Report's stark warning on climate
Sir Nicholas Stern, a distinguished development economist and former chief economist at the World Bank, is not a man given to hyperbole.
Yet he says “our actions over the coming few decades could create risks of major disruption to economic and social activity, later in this century and in the next, on a scale similar to those associated with the great wars and the economic depression of the first half of the 20th Century”.
His report gives prescriptions for how to minimise this economic and social disruption.
His central argument is that spending large sums of money now on measures to reduce carbon emissions will bring dividends on a colossal scale. It would be wholly irrational, therefore, not to spend this money.
However, he warns that we are too late to prevent any deleterious consequences from climate change.
The prospects are worst for Africa and developing countries, so the richer nations must provide them with financial and technological help to prepare and adapt.
He believes it is practical to aim for a stabilisation of greenhouse gas levels in the atmosphere of 500 to 550 parts per million of carbon dioxide equivalent by 2050 - which is double pre-industrial levels and compares with 430ppm today.
Carbon dioxide itself stands at about 380ppm, but Sir Nicholas has used the higher figure of 430 which incorporates other greenhouse gases such as methane.
But even stabilising at that level will probably mean significant climate change.
Even to stabilise at that level, emissions per unit of gross domestic product (GDP) would need to be cut by an average of three-quarters by 2050 - a frightening statistic.
As well as decarbonising the power sector by 60%-70%, there will also have to be an end to deforestation - emissions from deforestation are estimated at more than 18% of global emissions, more than transport. And there will have to be deep cuts in emissions from transport.
The costs of these changes should be around 1% of global GDP by 2050 - in other words the world would be 1% poorer than we would otherwise have been, which would be significant but far from prohibitive.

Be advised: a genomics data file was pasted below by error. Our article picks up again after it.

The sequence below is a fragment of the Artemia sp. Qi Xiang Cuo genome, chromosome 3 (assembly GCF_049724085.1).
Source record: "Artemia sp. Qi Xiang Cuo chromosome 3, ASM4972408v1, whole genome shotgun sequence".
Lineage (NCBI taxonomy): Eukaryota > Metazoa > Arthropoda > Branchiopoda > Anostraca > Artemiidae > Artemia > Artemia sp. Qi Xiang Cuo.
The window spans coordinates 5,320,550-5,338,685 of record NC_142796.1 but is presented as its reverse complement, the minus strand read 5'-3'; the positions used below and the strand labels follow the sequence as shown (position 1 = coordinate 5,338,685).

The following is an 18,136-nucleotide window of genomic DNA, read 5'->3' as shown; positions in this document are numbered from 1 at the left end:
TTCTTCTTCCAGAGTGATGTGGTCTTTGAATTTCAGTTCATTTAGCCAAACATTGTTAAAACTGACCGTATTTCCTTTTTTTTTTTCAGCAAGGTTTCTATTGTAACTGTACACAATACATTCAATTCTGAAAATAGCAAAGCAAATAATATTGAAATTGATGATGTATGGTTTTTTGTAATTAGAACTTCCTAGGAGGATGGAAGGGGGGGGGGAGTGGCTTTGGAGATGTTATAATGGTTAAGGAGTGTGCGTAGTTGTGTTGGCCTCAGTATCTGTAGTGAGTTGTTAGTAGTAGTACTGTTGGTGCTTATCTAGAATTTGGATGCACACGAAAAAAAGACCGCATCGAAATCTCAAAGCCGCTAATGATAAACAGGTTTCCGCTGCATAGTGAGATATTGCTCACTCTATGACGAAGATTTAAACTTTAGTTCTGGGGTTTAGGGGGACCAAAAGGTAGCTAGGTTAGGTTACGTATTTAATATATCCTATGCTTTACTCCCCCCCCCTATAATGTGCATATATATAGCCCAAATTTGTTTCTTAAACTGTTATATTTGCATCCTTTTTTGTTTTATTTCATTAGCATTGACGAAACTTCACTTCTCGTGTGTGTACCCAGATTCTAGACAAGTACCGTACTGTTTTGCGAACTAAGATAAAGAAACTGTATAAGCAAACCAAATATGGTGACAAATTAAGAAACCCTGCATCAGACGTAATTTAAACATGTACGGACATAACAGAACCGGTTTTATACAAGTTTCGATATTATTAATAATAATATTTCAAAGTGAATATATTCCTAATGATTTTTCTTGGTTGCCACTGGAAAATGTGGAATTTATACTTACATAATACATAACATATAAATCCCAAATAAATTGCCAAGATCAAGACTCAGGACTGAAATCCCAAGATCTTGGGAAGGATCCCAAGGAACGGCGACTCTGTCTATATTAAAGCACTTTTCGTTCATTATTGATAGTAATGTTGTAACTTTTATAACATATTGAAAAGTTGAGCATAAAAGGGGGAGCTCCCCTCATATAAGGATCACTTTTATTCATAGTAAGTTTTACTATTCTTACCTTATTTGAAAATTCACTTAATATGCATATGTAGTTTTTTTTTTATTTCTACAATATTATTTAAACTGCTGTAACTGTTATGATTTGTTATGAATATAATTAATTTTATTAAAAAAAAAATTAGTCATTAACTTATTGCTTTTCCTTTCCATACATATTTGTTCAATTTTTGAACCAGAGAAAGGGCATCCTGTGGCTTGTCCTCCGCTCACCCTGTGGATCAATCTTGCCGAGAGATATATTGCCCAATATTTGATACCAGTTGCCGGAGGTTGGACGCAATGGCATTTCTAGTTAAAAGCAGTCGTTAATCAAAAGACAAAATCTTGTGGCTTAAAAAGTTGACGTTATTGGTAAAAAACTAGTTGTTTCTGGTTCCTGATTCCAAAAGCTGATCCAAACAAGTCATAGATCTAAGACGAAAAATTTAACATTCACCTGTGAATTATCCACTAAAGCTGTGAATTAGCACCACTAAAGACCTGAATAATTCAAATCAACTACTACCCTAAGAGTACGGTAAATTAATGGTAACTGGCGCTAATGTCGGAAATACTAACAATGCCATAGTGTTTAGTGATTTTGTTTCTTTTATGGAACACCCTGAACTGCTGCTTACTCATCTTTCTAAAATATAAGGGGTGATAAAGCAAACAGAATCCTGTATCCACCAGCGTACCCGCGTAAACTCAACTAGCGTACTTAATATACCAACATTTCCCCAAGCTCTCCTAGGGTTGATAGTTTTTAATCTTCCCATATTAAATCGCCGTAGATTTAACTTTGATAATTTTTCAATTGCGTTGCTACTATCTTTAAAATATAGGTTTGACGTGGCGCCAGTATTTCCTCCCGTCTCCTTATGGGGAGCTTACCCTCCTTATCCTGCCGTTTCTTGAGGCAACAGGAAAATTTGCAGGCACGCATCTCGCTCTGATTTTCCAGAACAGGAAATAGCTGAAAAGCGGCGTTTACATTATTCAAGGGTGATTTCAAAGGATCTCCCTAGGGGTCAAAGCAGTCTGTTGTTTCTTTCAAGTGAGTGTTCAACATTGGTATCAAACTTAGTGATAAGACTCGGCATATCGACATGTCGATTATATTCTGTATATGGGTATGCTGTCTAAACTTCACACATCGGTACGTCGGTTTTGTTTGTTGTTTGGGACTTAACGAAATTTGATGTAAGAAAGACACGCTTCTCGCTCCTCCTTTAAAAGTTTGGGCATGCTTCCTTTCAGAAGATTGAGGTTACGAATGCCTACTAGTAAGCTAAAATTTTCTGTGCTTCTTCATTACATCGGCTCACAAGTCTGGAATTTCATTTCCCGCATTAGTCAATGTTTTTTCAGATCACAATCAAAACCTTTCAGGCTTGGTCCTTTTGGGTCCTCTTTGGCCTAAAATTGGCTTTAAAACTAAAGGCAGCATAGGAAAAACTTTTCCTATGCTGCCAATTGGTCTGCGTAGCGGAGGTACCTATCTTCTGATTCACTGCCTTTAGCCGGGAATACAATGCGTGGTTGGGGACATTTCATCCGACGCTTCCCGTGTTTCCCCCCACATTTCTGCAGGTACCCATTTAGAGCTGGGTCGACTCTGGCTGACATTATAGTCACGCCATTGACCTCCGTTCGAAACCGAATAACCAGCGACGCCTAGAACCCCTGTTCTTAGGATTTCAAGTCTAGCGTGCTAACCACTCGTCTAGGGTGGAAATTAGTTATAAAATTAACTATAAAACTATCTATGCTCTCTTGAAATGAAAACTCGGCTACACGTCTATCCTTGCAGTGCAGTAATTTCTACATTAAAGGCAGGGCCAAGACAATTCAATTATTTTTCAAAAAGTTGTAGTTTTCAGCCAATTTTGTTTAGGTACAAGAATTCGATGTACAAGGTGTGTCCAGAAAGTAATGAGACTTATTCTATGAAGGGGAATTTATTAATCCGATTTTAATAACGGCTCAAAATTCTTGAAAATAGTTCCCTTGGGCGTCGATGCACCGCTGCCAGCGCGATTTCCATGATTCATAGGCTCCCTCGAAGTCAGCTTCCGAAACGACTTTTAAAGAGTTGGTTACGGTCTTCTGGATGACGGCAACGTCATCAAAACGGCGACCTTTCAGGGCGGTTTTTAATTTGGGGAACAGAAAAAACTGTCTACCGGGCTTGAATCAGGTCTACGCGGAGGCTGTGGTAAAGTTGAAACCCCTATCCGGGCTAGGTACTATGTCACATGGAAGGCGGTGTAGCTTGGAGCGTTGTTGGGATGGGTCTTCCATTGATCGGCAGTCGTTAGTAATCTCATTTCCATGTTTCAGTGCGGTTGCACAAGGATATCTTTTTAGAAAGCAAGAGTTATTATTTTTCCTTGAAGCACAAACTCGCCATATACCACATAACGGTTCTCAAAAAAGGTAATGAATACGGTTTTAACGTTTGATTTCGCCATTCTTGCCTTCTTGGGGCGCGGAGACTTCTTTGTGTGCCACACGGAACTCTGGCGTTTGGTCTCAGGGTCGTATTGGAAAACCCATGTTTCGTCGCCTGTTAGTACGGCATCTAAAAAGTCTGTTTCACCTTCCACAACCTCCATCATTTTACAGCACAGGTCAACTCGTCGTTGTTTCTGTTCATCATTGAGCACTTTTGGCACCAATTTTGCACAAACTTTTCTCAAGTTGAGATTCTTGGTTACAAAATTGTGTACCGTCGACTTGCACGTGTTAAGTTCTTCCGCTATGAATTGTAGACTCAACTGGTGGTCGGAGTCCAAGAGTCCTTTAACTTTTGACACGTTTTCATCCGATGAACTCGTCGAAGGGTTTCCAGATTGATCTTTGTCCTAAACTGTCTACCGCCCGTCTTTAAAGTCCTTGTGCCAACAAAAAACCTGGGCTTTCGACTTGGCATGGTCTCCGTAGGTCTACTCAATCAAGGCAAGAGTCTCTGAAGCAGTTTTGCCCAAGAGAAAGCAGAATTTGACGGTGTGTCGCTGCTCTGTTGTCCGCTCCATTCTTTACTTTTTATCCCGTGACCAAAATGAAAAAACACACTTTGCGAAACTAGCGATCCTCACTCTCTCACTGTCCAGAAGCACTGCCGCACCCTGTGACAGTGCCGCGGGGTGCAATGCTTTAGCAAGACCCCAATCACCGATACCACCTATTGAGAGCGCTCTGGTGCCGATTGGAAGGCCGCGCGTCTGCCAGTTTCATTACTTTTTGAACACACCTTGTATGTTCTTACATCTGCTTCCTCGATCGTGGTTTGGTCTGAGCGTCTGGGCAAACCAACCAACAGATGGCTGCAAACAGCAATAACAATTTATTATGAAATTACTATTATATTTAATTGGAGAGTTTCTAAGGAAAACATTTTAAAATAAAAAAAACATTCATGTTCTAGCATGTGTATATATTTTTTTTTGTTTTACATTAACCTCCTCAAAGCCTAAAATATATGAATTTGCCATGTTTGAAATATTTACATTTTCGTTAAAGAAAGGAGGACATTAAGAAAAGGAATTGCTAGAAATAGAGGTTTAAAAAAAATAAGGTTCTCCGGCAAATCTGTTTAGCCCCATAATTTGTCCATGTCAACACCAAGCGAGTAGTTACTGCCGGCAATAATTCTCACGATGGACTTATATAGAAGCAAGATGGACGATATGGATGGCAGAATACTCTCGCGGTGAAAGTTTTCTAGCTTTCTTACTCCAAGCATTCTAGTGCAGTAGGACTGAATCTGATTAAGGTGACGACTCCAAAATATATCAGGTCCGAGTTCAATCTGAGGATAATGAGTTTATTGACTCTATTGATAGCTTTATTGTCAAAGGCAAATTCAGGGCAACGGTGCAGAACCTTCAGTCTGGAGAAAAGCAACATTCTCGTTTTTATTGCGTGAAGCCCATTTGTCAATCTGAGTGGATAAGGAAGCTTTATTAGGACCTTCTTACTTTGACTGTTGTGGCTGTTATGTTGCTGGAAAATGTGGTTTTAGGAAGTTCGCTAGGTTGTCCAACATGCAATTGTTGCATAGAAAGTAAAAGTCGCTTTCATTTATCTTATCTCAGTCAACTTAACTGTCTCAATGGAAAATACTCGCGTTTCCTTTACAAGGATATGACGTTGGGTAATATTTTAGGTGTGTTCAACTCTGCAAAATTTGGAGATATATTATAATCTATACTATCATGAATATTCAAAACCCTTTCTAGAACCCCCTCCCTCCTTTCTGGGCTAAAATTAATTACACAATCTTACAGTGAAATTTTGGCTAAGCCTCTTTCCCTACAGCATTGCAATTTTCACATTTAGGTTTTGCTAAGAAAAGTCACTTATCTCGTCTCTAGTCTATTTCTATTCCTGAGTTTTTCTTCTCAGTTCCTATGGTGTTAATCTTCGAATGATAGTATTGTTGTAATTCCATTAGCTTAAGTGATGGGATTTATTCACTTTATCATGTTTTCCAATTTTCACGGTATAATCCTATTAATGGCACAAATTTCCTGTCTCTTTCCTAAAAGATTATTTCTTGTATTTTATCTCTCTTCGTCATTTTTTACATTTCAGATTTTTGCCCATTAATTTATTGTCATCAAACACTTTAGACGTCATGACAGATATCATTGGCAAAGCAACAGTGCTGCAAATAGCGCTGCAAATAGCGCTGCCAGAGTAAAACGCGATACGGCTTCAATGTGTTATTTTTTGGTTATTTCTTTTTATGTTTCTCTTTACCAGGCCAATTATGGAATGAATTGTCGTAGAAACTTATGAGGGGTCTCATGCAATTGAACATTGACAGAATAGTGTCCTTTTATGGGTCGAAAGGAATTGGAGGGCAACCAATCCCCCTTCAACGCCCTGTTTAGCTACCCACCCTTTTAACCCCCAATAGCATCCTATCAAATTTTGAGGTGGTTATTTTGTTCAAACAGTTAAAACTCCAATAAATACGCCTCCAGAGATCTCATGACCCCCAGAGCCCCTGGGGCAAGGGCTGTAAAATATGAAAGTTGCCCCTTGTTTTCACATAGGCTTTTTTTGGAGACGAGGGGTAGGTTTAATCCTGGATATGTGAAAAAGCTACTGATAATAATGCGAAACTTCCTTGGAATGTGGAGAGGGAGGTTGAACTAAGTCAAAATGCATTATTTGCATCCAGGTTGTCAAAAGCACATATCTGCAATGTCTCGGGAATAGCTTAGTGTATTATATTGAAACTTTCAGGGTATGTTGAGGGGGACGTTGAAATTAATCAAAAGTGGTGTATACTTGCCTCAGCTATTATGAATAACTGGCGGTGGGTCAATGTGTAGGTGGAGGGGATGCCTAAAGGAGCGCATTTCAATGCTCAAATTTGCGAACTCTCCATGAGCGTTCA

To be clear, this does not mean we would be 1% poorer than we are today, but that global growth will be slower.
The way to look at this 1% is as an investment. Because the costs of not taking this action are mind-bogglingly large.
Sir Nicholas Stern’s start point is economic modelling carried out in other studies showing that a scenario of 2-3 degrees of warming would lead to a permanent loss of up to 3% in global world output, compared to what would have happened without climate change. But he says those estimates are too low.
He believes 5-6 degrees of warming is a “real possibility” for the next century.
Having fed the probabilities of the various different degrees of global warming into his economic model, he estimates that “business as usual” would lead to a permanent reduction in global per-capita consumption of at least 5%.
But, that estimate does not include the financial cost of the direct impact on human health and the environment from global warming, or the disproportionate costs on poor regions of the world.
It also ignores so-called “feedback mechanisms”, which may mean that as the stock of greenhouse gases increases there is a disproportionate rise in warming with each new increment in emissions.